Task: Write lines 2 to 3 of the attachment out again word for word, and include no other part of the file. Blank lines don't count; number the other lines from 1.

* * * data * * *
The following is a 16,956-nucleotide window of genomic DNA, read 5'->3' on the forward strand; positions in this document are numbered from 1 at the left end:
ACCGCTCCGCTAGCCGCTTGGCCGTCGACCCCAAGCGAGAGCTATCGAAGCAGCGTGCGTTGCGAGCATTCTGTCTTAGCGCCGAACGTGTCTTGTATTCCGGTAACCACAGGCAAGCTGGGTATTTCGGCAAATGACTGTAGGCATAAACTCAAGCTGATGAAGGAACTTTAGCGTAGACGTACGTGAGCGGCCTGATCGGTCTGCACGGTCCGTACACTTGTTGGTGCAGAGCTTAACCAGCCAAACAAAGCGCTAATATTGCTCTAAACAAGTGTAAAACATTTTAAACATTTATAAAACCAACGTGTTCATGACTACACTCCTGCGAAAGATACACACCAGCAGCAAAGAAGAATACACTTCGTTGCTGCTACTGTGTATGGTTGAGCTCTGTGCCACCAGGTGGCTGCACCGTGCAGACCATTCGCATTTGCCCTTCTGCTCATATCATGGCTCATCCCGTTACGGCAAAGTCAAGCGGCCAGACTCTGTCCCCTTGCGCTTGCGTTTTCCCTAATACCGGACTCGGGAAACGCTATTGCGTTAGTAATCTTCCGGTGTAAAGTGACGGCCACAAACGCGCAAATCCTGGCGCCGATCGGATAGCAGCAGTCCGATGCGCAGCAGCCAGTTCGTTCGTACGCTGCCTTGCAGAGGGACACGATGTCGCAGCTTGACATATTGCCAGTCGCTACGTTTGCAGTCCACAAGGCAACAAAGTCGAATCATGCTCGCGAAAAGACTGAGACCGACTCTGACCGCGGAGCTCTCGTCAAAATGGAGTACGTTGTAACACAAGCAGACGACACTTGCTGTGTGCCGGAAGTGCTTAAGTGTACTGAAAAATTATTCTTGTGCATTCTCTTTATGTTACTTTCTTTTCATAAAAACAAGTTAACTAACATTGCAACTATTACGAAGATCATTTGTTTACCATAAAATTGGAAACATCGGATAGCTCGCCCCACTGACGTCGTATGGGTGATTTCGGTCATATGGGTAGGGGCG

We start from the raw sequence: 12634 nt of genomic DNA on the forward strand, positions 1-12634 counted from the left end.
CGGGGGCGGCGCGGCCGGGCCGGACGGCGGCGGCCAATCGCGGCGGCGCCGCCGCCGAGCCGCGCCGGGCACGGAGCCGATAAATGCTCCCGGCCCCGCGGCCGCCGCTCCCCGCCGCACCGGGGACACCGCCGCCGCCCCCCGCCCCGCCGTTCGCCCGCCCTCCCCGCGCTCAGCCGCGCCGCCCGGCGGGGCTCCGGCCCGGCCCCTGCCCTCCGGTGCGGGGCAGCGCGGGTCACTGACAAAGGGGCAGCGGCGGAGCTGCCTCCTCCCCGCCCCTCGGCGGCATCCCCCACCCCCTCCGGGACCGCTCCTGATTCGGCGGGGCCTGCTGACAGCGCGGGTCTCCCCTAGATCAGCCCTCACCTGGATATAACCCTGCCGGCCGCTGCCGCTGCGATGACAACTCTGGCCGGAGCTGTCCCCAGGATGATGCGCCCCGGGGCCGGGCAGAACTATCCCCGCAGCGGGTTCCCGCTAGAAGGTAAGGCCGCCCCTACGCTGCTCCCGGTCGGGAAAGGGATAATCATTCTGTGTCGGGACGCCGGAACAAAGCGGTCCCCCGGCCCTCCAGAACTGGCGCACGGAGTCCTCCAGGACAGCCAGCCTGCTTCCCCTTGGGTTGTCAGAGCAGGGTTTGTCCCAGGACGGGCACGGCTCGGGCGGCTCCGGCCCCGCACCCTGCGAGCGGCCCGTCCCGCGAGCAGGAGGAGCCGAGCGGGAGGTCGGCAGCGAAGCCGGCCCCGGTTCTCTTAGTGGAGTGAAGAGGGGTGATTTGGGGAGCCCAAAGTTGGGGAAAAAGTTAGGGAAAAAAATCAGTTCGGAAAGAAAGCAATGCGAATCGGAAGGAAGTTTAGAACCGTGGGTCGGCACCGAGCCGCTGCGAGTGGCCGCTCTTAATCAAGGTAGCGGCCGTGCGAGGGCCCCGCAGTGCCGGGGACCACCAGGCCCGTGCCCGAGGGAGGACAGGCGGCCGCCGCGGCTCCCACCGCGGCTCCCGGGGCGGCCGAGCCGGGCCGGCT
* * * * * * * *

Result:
ACCGCTCCGCTAGCCGCTTGGCCGTCGACCCCAAGCGAGAGCTATCGAAGCAGCGTGCGTTGCGAGCATTCTGTCTTAGCGCCGAACGTGTCTTGTATTCCGGTAACCACAGGCAAGCTGGGTATTTCGGCAAATGACTGTAGGCATAAACTCAAGCTGATGAAGGAACTTTAGCGTAGACGTACGTGAGCGGCCTGATCGGTCTGCACGGTCCGTACACTTGTTGGTGCAGAGCTTAACCAGCCAAACAAAGCGCTAATATTGCTCTAAACAAGTGTAAAACATTTTAAACATTTATAAAACCAACGTGTTCATGACTACACTCCTGCGAAAGATACACACCAGCAGCAAAGAAGAATACACTTCGTTGCTGCTACTGTGTATGGTTGAGCTCTGTGCCACCAGGTGGCTGCACCGTGCAGACCATTCGCATTTGCCCTTCTGCTCATATCATGGCTCATCCCGTTACGGCAAAGTCAAGCGGCCAGACTCTGTCCCCTTGCGCTTGCGTTTTCCCTAATACCGGACTCGGGAAACGCTATTGCGTTAGTAATCTTCCGGTGTAAAGTGACGGCCACAAACGCGCAAATCCTGGCGCCGATCGGATAGCAGCAGTCCGATGCGCAGCAGCCAGTTCGTTCGTACGCTGCCTTGCAGAGGGACACGATGTCGCAGCTTGACATATTGCCAGTCGCTACGTTTGCAGTCCACAAGGCAACAAAGTCGAATCATGCTCGCGAAAAGACTGAGACCGACTCTGACCGCGGAGCTCTCGTCAAAATGGAGTACGTTGTAACACAAGCAGACGACACTTGCTGTGTGCCGGAAGTGCTTAAGTGTACTGAAAAATTATTCTTGTGCATTCTCTTTATGTTACTTTCTTTTCATAAAAACAAGTTAACTAACATTGCAACTATTACGAAGATCATTTGTTTACCATAAAATTGGAAACATCGGATAGCTCGCCCCACTGACGTCGTATGGGTGATTTCGGTCATATGGGTAGGGGCG

We start from the raw sequence: 12634 nt of genomic DNA on the forward strand, positions 1-12634 counted from the left end.